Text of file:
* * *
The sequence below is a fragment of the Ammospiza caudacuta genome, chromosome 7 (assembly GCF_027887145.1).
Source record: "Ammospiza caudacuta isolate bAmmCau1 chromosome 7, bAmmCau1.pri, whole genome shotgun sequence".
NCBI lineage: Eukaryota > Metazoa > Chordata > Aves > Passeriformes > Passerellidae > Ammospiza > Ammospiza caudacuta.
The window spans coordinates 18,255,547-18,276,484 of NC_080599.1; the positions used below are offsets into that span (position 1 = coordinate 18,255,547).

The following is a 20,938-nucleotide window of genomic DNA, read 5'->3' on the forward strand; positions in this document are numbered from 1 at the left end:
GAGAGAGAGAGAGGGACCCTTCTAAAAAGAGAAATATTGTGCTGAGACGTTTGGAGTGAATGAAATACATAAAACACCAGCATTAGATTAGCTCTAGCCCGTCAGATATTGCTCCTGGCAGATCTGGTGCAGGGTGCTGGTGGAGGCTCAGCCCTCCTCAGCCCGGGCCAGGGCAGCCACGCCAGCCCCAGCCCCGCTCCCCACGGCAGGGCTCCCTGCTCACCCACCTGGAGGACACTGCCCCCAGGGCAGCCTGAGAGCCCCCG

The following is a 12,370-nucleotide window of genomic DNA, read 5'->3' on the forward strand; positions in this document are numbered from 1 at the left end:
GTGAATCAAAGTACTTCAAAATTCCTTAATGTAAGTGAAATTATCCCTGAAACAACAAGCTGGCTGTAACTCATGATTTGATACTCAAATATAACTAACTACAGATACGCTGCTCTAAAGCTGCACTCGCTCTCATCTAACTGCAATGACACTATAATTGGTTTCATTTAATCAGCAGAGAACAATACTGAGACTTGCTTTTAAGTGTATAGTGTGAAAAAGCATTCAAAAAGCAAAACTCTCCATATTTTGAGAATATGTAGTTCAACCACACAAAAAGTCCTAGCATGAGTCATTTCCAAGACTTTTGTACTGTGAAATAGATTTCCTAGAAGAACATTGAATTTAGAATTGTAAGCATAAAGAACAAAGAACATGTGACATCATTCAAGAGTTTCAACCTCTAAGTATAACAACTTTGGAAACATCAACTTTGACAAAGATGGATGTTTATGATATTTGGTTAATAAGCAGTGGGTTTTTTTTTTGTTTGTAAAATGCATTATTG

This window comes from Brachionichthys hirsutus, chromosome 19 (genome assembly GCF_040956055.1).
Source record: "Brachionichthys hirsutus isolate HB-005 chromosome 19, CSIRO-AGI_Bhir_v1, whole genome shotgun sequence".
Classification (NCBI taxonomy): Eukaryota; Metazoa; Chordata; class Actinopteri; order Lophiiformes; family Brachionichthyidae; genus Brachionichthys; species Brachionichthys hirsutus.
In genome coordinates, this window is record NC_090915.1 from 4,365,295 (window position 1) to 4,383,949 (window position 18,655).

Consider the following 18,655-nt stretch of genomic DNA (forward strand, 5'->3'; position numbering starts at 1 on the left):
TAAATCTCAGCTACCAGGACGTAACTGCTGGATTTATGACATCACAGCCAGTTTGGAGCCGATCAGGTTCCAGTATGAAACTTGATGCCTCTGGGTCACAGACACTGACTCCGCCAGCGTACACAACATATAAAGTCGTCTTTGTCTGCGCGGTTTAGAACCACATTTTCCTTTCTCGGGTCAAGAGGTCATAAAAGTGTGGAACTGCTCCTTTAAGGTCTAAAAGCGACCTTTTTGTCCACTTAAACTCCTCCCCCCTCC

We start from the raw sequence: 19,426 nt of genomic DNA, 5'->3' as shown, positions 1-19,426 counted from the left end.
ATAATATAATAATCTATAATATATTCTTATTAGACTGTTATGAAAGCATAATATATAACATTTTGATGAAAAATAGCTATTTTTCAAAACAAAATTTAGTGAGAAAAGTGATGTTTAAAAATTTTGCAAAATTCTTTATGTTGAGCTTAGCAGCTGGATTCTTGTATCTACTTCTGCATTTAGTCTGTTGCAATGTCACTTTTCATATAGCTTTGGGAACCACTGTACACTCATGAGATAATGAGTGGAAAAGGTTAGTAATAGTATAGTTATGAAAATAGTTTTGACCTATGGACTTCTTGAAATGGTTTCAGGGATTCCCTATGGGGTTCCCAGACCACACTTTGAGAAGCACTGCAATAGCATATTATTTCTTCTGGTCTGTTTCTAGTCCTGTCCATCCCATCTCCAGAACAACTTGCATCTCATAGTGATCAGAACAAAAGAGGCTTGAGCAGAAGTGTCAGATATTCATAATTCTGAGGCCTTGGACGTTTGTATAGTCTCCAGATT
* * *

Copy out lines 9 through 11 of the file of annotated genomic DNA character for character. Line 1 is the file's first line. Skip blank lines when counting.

This window comes from Brachionichthys hirsutus, chromosome 19 (genome assembly GCF_040956055.1).
Source record: "Brachionichthys hirsutus isolate HB-005 chromosome 19, CSIRO-AGI_Bhir_v1, whole genome shotgun sequence".
Classification (NCBI taxonomy): Eukaryota; Metazoa; Chordata; class Actinopteri; order Lophiiformes; family Brachionichthyidae; genus Brachionichthys; species Brachionichthys hirsutus.